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The U.S. National Airspace System (NAS) is

the common network of U.S. airspace; air navigation facilities, equipment, and services; airports or landing areas; aeronautical charts, information and services; rules, regulations, and procedures; technical information; and manpower and material.[1]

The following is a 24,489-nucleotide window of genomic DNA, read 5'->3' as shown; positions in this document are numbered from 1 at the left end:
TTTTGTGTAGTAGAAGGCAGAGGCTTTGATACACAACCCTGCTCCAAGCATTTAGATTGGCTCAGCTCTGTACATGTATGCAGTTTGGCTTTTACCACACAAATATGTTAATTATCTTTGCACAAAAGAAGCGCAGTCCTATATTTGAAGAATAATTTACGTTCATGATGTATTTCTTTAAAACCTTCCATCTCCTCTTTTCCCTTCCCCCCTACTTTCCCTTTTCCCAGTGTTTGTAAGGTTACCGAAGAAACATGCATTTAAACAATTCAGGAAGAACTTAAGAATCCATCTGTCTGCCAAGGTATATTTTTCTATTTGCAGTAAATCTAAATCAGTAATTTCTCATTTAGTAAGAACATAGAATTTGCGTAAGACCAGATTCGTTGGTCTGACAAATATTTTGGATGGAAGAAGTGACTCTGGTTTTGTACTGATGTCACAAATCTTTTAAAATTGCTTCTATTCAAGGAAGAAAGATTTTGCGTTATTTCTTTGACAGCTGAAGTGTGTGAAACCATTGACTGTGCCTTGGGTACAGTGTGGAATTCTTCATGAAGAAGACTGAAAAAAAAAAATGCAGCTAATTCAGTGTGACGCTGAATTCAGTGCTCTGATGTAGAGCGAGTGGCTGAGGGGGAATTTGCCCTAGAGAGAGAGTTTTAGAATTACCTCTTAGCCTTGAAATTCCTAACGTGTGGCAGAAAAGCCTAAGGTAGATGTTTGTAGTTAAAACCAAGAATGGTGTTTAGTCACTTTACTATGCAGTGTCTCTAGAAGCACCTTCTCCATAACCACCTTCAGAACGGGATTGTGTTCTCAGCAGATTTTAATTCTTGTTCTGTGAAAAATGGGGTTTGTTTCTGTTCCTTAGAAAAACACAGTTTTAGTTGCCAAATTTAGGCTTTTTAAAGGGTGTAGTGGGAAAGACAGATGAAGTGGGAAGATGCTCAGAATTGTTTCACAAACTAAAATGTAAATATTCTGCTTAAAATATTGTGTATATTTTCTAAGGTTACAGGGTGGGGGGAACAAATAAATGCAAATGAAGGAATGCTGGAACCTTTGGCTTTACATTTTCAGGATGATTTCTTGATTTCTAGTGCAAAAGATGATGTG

"Our National Airspace System (NAS) has evolved to include a wide variety of fixed wing and rotary aircraft of various sizes, weights, and speeds, operating across the country from populated complex metropolitan areas to remote airfields supporting small communities. They operate in a range of airspace, from low-altitude to the stratosphere. Some are dependent on thermals and wind, such as gliders and balloons, and others fly faster than the speed of sound, such as supersonic planes and spacecraft. As aircraft technology expands, so do the challenges associated with maintaining a safe and integrated NAS. And, with the recent advent of and growing interest in remotely piloted aircraft — commonly known as Unmanned Aircraft Systems (UAS) — addressing these challenges in a complex, multi-layered system has never been more critical. UAS are to be integrated in an already shaped and automated NAS and Air Traffic Control (ATC) environment that was originally developed for manned aircraft."[2]